Q. Can steel be recycled?


Steel is 100% recyclable. Steel is the world’s most recycled construction material and 40% of all steel production is based on recycled scrap. To put that in context, over 500 million tonnes of steel are recycled worldwide each year. In the UK, 87% of constructional steel is recycled; 10% is reused and only 3% goes to landfill according to the Galvanizers Association. The versatility of steel means that it can be easily recycled or reused.

Q. Can steel be reused?


Unlike recycling, reusing steel requires little or no reprocessing. It also a greater environmental advantage than recycling since the environmental impact of reprocessing is minimal as it doesn't require remelting and then rolling. The most popular steel products to reuse include piles, hollow sections and purlins.

Design and Detailing

Q. What is steel detailing?


Steel detailing is the production of detailed plans and drawings for use  by steel fabricators and erectors. The specialist CAD drawings help the fabricators and welders understand the exact requirements for fabricating each individual piece of steel.  The drawings also help  the steel erectors to know how to erect the fabricated steel. The detailer creates the drawings using Tekla software so that the exact detailing requirements for fabrication are provided. This includes material specifications plus dimensions, welding, bolting, and other necessary information. For more information click here.

Q. What is Business Information Modelling?


Business Information Modelling (BIM) is a process for creating and managing information on a construction project throughout its life cycle. As part of this process, a coordinated digital description of every aspect of the asset is developed through the use of appropriate technology such as Tekkla. For more information on Adey Steelshop's BIM capabilities click here.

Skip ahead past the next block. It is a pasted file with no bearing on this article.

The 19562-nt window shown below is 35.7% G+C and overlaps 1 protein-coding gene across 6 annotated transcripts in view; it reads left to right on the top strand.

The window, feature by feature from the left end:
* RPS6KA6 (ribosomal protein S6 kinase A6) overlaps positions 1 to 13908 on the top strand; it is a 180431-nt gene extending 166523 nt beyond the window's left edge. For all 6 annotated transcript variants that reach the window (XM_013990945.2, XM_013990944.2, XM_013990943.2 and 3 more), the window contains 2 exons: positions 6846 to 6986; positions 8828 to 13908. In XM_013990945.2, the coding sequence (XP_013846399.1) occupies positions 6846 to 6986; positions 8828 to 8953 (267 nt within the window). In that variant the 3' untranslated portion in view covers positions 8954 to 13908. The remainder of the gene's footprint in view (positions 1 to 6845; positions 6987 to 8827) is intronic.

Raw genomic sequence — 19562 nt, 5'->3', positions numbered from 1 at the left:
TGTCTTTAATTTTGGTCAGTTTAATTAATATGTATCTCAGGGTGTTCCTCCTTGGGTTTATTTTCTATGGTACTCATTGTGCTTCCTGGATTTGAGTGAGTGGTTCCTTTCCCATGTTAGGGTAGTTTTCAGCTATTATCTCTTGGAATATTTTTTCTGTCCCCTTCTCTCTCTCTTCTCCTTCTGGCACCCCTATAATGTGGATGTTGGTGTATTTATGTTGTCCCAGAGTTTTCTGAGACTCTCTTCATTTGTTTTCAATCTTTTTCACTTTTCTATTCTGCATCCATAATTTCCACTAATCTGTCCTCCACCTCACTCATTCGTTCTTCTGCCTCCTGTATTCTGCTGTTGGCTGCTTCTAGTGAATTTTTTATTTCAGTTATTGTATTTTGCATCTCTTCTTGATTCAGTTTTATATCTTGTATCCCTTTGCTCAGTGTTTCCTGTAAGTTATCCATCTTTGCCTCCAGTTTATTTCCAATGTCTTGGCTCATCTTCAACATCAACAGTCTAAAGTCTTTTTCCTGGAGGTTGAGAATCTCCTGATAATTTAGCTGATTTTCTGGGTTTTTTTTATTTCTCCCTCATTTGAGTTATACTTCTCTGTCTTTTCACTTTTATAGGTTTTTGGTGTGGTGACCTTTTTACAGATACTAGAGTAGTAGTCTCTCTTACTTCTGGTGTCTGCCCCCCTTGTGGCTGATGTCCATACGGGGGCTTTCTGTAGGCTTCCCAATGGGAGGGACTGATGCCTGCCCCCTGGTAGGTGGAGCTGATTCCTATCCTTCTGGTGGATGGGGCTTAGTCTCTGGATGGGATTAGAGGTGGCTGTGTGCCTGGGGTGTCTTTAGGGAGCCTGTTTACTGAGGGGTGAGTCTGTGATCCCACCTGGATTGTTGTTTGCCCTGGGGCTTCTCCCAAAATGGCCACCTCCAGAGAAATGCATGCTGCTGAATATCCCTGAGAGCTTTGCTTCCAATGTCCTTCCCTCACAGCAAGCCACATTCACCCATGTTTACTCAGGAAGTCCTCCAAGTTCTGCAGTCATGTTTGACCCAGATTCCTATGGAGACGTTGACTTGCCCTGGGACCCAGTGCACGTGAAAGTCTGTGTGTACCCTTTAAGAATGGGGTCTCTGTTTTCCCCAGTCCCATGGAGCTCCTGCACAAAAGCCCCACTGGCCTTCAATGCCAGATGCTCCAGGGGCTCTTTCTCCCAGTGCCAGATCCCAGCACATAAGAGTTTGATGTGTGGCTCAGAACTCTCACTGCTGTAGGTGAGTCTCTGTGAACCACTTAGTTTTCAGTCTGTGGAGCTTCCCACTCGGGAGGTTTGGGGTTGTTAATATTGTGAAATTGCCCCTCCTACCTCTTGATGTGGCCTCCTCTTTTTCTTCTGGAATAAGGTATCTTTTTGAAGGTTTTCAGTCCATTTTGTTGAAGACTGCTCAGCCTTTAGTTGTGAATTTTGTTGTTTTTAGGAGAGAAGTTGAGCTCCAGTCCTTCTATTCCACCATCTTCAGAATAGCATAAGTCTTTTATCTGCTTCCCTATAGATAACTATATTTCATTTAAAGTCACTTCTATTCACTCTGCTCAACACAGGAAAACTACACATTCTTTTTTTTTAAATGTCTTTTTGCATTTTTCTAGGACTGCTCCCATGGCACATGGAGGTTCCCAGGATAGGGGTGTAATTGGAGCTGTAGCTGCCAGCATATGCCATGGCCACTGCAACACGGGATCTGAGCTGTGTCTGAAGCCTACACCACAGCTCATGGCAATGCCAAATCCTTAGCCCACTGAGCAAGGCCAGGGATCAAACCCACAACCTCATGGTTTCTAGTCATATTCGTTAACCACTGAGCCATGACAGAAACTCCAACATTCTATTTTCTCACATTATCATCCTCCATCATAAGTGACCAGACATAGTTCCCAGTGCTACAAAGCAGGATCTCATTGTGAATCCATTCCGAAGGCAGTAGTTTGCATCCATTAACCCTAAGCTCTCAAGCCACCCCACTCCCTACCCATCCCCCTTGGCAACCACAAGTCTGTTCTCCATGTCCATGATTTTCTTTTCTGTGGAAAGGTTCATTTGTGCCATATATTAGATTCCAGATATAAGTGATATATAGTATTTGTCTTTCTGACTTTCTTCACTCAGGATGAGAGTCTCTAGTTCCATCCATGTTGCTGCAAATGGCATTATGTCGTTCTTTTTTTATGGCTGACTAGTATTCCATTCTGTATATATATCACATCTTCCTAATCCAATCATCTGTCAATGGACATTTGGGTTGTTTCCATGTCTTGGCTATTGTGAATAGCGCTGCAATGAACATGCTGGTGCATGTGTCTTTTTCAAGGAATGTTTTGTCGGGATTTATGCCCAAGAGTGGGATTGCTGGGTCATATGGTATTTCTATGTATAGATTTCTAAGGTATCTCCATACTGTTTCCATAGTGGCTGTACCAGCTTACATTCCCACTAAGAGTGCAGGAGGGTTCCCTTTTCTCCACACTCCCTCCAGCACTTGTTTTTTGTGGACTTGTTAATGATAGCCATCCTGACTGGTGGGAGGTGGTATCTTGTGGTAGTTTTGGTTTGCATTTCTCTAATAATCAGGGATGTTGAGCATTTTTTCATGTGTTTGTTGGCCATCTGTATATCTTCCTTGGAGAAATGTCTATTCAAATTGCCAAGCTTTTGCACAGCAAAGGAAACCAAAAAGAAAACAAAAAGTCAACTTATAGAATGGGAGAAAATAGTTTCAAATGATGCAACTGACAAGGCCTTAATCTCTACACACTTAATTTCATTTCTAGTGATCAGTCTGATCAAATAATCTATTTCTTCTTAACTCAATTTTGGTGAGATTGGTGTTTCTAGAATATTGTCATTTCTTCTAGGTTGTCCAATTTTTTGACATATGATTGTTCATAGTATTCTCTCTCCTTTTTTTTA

Steel Processing

Q. How do you fold steel?


Metal folding (or forming as it is sometimes known) is the process of applying one or more bends to a sheet of metal by securing the sheet at a certain point and applying enough pressure to fold the metal. A machine is used to bend or fold the metal in order for it to reach the intended form. There are a number of different folding techniques including air bending, bottoming, coining and folding. To learn more about metal folding click here.

Q. Does Adey SteelShop cut steel?


Adey SteelShop can provide customers with a range of steel cutting services. Our teams of experts are able to  cut universal beams and columns to a variety of lengths and thicknesses of steel without compromising on quality. If you would like more information click here.

Quality Control

Q. What is NDT testing?


NDT stands for Non-Destructive Testing. It is a testing and analysis technique used across many industries to evaluate the properties of a material, component, structure or system for characteristic differences or welding defects and discontinuities without damaging or altering the original part. For more information on NDT testing speak to a member of the Adey SteelShop team on 01509 663366 or email [email protected].


Q. Does Adey SteelShop deliver steel?


Adey Steel has a dedicated fleet of delivery vehicles to ensure prompt delivery of orders to site throughout the UK, including the option of next working day on more time critical projects. We can also provide HIAB crane delivery vehicles to minimise the need for site material handling equipment and all of our drivers are fully qualified in the loading and offloading of fabricated steel. To speak to a member of the Adey SteelShop team about delivering steel to site click here.

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Our Accreditations

Adey SteelShop is proud to hold the following accreditations